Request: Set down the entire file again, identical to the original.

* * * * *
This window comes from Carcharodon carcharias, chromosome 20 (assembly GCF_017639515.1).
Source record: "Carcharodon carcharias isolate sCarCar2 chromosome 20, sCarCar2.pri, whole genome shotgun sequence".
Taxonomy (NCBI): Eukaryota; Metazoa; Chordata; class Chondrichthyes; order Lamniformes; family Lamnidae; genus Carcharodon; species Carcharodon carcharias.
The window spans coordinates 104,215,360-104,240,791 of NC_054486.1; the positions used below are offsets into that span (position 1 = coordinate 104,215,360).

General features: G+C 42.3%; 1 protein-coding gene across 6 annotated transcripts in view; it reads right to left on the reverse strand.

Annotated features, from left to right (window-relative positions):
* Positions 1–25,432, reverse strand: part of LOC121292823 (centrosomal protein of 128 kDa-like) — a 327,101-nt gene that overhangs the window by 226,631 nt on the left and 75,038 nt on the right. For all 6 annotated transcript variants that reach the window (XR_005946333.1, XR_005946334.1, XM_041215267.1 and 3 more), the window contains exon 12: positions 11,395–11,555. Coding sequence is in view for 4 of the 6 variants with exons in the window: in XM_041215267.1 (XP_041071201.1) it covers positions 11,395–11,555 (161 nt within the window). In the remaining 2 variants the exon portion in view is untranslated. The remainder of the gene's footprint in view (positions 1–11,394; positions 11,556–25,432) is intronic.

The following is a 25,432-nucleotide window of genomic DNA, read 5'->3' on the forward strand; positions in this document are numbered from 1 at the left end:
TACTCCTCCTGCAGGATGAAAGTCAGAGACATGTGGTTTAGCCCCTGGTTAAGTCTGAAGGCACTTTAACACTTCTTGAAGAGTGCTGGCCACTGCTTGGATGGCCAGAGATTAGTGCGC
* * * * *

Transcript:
This window comes from Carcharodon carcharias, chromosome 20 (assembly GCF_017639515.1).
Source record: "Carcharodon carcharias isolate sCarCar2 chromosome 20, sCarCar2.pri, whole genome shotgun sequence".
Taxonomy (NCBI): Eukaryota; Metazoa; Chordata; class Chondrichthyes; order Lamniformes; family Lamnidae; genus Carcharodon; species Carcharodon carcharias.
The window spans coordinates 104,215,360-104,240,791 of NC_054486.1; the positions used below are offsets into that span (position 1 = coordinate 104,215,360).

General features: G+C 42.3%; 1 protein-coding gene across 6 annotated transcripts in view; it reads right to left on the reverse strand.

Annotated features, from left to right (window-relative positions):
* Positions 1–25,432, reverse strand: part of LOC121292823 (centrosomal protein of 128 kDa-like) — a 327,101-nt gene that overhangs the window by 226,631 nt on the left and 75,038 nt on the right. For all 6 annotated transcript variants that reach the window (XR_005946333.1, XR_005946334.1, XM_041215267.1 and 3 more), the window contains exon 12: positions 11,395–11,555. Coding sequence is in view for 4 of the 6 variants with exons in the window: in XM_041215267.1 (XP_041071201.1) it covers positions 11,395–11,555 (161 nt within the window). In the remaining 2 variants the exon portion in view is untranslated. The remainder of the gene's footprint in view (positions 1–11,394; positions 11,556–25,432) is intronic.

The following is a 25,432-nucleotide window of genomic DNA, read 5'->3' on the forward strand; positions in this document are numbered from 1 at the left end:
TACTCCTCCTGCAGGATGAAAGTCAGAGACATGTGGTTTAGCCCCTGGTTAAGTCTGAAGGCACTTTAACACTTCTTGAAGAGTGCTGGCCACTGCTTGGATGGCCAGAGATTAGTGCGC